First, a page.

Forum for Science, Industry and Business

Sponsored by:     3M 
Search our Site:

 

New Research Technology to Target Human Gut Bacteria

16.09.2010
The National Institutes of Health has awarded a three-year, $1.1 million grant to a team of scientists at the University of Chicago and Argonne National Laboratory to develop a technology for studying the link between human health and disease and the microorganisms that reside in or on the human body.

The grant is one of 14 awarded nationwide to research groups as part a $42 million expansion of the Human Microbiome Project. The human microbiome consists of beneficial and harmful microbes that include bacteria, viruses and fungi. The NIH launched the five-year, $157 million project in 2008 to serve as a research resource and to provide strategies for developing new therapies that manipulate the human microbiome to improve health.

Leading the UChicago-Argonne team will be Rustem Ismagilov, Professor in Chemistry. Joining him on the project are Eugene B. Chang, the Martin Boyer Professor of Medicine; Dionysios Antonopoulos, Assistant Professor of Medicine and biologist at Argonne, and Folker Meyer; associate director of Argonne’s Institute for Genomics and Systems Biology.

Historically, microbes have been studied in the laboratory as cultures of isolated species, but their growth is dependent upon a specific natural environment that is often difficult to duplicate. The NIH now seeks to develop techniques that can both increase the success rate for cultivating microbes and target cultivation efforts toward microbes of high biomedical interest.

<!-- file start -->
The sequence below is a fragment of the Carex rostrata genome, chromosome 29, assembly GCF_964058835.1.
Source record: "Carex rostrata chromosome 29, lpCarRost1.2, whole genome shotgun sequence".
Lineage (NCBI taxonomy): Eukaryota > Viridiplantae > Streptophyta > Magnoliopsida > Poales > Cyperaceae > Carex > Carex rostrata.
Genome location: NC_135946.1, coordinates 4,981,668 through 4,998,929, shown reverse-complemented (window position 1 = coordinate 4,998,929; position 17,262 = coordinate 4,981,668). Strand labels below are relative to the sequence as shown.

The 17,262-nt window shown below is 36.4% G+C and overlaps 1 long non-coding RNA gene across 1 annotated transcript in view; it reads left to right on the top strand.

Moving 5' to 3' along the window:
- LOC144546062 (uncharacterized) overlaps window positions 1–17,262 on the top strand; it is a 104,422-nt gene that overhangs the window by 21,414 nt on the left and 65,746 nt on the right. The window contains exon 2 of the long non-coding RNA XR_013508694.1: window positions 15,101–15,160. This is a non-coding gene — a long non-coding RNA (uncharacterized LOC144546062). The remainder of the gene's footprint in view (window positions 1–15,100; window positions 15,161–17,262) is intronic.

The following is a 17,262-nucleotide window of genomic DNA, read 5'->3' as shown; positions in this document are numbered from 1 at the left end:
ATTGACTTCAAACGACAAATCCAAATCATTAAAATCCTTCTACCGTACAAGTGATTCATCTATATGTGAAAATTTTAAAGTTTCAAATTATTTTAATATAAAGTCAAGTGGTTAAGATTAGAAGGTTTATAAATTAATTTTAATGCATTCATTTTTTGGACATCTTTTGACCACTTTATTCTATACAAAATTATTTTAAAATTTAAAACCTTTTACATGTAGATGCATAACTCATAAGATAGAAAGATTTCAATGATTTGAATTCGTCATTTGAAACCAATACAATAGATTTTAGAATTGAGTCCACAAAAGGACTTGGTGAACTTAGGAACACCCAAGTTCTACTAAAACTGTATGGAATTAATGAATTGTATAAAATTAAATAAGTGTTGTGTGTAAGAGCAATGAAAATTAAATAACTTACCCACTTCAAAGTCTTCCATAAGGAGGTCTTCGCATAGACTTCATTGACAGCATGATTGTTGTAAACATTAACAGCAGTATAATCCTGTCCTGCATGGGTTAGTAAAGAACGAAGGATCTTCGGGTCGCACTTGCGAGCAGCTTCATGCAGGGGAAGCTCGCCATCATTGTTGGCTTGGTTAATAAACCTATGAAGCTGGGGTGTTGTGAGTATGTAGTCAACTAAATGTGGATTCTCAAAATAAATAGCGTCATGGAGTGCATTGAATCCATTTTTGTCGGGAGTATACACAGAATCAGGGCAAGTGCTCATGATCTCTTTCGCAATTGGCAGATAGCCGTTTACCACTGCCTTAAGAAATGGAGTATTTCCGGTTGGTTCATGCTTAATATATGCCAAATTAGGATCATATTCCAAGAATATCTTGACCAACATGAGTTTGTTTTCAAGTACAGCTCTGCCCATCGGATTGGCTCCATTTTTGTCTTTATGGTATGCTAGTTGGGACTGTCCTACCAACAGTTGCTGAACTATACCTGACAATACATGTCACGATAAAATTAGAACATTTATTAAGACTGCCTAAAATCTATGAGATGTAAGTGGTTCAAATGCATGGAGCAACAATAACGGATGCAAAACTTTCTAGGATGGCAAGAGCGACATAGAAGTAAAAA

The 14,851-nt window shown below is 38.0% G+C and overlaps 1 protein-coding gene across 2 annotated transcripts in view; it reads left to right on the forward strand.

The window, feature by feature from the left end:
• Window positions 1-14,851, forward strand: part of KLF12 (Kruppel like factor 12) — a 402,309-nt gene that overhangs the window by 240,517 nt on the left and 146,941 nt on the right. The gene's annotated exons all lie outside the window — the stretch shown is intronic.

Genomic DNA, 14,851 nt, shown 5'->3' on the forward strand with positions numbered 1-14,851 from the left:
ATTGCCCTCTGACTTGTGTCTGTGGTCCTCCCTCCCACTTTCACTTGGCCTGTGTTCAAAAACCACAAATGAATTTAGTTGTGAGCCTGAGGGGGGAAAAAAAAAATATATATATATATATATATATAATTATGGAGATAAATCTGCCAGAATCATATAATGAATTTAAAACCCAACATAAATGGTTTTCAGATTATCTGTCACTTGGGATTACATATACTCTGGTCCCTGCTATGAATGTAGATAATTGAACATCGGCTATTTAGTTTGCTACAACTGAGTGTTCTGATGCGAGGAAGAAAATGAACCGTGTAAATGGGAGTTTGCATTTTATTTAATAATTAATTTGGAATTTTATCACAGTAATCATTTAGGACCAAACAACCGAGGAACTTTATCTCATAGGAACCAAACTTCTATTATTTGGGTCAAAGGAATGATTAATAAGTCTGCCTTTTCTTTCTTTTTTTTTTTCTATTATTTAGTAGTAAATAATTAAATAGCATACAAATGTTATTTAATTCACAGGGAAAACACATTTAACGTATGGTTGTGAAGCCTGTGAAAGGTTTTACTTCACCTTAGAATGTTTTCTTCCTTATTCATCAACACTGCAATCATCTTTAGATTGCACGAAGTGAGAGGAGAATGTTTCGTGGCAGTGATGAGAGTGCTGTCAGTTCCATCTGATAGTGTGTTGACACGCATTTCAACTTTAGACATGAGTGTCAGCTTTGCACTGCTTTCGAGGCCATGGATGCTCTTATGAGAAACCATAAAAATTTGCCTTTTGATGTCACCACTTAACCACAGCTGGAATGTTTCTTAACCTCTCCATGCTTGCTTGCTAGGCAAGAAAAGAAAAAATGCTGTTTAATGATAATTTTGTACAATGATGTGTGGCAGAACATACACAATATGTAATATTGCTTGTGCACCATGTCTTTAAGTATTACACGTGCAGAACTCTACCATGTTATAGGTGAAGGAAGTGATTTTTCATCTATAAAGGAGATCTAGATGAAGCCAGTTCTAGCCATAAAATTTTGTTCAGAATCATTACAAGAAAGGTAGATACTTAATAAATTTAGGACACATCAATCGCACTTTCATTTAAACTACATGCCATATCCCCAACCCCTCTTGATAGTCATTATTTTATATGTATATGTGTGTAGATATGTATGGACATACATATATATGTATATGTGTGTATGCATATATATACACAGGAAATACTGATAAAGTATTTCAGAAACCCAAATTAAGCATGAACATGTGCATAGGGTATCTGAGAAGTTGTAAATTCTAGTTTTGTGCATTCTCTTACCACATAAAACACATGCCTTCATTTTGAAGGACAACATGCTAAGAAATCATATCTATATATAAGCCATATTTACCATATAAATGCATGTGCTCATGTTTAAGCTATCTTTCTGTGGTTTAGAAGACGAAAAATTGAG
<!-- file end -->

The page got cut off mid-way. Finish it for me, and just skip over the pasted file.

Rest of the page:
The UChicago-Argonne team will use microfluidics to overcome the limitations of traditional cultivation and targeting methods by developing a single-cell confinement technology. Microfluidics is a means of precisely controlling the flow of liquids through channels thinner than a human hair.

The team will use sulfur-reducing bacteria from the human colon as the test system. These poorly understood bacteria are associated with ulcerative colitis and intra-abdominal infections, but the technology will generally apply to the identification and cultivation of all classes of microbes in the human gut microbiome.

Steve Koppes | Newswise Science News
Further information:
http://www.uchicago.edu

More articles from Life Sciences:

nachricht Modern genetic sequencing tools give clearer picture of how corals are related
17.08.2017 | University of Washington

nachricht The irresistible fragrance of dying vinegar flies
16.08.2017 | Max-Planck-Institut für chemische Ökologie

All articles from Life Sciences >>>

The most recent press releases about innovation >>>

Die letzten 5 Focus-News des innovations-reports im Überblick:

Im Focus: Fizzy soda water could be key to clean manufacture of flat wonder material: Graphene

Whether you call it effervescent, fizzy, or sparkling, carbonated water is making a comeback as a beverage. Aside from quenching thirst, researchers at the University of Illinois at Urbana-Champaign have discovered a new use for these "bubbly" concoctions that will have major impact on the manufacturer of the world's thinnest, flattest, and one most useful materials -- graphene.